Trump signs bill to extend disaster aid to houses of worship
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Trump signs bill to extend disaster aid to houses of worship

Orthodox Jewish groups hail the move as a 'profoundly important step forward for equal treatment of religious institutions'

US President Donald Trump speaks during a visit to Federal Emergency Management Agency (FEMA) headquarters on August 4, 2017 in Washington, DC. Trump visited FEMA headquarters to receive a briefing on the hurricane season. (Michael Reynolds - Pool/Getty Images via JTA)
US President Donald Trump speaks during a visit to Federal Emergency Management Agency (FEMA) headquarters on August 4, 2017 in Washington, DC. Trump visited FEMA headquarters to receive a briefing on the hurricane season. (Michael Reynolds - Pool/Getty Images via JTA)

US President Donald Trump signed into law a bill to extend disaster assistance by the Federal Emergency Management Agency to houses of worship.

On Friday morning, Trump signed a two-year budget measure that included the provisions extending assistance. The government had shut down overnight, as lawmakers were unable to agree on the larger budget bill.

Last month, FEMA adopted a policy to allocate disaster aid to houses of worship, reversing years of policy that excluded such aid. The law makes that policy permanent, as a future president could have reversed the FEMA policy.

Under previous rules, relief funds could not go to churches, synagogues, and other houses of worship, due to concerns about separation of church and state.

Orthodox Jewish groups, which had been lobbying for the bipartisan bill, hailed its passage.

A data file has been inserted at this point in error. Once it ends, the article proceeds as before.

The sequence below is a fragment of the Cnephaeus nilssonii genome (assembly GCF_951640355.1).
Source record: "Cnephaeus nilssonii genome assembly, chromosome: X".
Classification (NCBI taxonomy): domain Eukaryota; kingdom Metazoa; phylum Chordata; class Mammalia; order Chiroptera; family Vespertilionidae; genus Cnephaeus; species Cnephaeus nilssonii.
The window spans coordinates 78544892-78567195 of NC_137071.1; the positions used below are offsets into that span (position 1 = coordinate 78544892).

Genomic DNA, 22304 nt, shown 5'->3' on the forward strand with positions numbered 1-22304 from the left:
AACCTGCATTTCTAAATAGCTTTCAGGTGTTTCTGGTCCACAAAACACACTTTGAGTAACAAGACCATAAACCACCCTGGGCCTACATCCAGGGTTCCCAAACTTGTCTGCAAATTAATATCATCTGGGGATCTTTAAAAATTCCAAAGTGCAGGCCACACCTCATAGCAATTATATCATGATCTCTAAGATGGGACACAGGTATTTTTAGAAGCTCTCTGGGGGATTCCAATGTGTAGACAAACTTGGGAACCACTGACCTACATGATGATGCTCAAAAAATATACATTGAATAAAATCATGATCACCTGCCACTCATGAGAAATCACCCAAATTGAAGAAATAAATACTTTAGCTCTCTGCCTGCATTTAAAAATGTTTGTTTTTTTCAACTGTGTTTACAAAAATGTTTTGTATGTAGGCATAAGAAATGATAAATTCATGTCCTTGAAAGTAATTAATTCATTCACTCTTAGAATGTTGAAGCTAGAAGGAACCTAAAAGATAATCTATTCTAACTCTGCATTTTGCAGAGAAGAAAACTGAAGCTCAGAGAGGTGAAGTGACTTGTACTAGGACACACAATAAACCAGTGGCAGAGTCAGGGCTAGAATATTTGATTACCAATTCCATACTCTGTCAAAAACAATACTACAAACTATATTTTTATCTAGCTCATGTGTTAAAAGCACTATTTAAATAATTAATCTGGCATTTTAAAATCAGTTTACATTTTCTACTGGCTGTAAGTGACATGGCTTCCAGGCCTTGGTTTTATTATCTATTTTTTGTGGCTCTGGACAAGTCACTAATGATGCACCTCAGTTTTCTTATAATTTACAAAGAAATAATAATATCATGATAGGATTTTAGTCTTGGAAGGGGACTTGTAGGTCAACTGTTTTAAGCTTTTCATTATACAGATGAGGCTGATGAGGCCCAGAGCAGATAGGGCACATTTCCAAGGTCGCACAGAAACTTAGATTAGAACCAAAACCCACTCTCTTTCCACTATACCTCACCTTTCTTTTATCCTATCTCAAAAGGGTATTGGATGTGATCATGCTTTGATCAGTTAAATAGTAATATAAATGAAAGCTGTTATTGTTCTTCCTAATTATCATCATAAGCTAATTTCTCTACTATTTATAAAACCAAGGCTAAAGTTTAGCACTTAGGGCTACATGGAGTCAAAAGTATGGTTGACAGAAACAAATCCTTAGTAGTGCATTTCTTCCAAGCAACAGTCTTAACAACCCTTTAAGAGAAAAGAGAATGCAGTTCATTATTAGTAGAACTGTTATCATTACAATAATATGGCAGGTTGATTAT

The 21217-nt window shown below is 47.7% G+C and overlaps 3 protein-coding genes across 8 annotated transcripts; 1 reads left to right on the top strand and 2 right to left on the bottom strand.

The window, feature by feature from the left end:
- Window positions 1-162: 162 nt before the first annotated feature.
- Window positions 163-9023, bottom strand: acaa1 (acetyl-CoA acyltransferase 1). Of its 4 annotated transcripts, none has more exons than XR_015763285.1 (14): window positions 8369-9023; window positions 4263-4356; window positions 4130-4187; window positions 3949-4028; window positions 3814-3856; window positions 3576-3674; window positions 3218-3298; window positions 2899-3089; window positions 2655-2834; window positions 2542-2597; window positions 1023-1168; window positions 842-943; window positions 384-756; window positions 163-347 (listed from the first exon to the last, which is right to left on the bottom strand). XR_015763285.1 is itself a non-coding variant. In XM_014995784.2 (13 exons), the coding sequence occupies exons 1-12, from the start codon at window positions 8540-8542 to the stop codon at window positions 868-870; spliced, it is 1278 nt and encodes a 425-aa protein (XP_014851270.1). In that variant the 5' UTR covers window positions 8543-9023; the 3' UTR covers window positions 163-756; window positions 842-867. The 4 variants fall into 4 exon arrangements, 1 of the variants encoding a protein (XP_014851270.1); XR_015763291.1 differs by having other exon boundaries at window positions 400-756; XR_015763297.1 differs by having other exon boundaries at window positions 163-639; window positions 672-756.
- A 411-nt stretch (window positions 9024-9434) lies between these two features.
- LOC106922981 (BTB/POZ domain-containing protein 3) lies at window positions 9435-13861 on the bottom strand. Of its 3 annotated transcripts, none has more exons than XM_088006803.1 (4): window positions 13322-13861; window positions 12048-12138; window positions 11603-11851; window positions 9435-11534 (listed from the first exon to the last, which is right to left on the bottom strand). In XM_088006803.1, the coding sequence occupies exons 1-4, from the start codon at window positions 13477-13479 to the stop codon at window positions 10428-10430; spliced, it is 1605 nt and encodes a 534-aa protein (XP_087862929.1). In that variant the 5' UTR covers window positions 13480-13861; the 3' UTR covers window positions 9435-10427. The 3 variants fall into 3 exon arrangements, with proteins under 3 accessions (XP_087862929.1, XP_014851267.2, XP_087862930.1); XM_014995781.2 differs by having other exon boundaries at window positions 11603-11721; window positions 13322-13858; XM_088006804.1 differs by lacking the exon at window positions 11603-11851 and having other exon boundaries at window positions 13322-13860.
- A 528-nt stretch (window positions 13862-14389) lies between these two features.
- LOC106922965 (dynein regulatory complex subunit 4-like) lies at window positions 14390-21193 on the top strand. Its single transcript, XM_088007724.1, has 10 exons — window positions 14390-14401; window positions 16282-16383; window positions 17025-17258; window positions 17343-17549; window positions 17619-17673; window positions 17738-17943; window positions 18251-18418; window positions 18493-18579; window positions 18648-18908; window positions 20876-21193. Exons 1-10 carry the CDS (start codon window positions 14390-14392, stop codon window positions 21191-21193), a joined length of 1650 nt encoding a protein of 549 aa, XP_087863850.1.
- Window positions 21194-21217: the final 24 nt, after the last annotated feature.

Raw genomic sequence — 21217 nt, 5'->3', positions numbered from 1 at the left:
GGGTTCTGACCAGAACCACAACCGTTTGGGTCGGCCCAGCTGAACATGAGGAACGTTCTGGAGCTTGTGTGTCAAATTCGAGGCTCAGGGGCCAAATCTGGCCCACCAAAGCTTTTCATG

“This is a very welcome change to the federal government’s unfair treatment of houses of worship, which made it so much harder for them to rebuild after the devastation wrought by hurricanes such as Harvey and Irma, and years ago by Superstorm Sandy,” the Orthodox Union’s executive director for public policy, Nathan Diament, said in a statement.

Agudath Israel of America called the new law “a profoundly important step forward for equal treatment of religious institutions.”

“With this change, they will no longer be unfairly treated as ‘second-class citizens’ in regard to disaster relief aid,” Rabbi Abba Cohen, the group’s vice president for federal affairs and Washington director, said in a statement.

Advancing the bill in the House were Reps. Peter King and Grace Meng, a Republican and Democrat, respectively, both from New York, and Chris Smith, R-N.J. The regions they represent were hard hit by Sandy in 2012.

Leading the Senate’s legislation were Sens. Roy Blunt and Claire McCaskill, a Republican and Democrat, respectively, from Missouri, along with James Lankford, R-Okla., and Ted Cruz, R-Texas.

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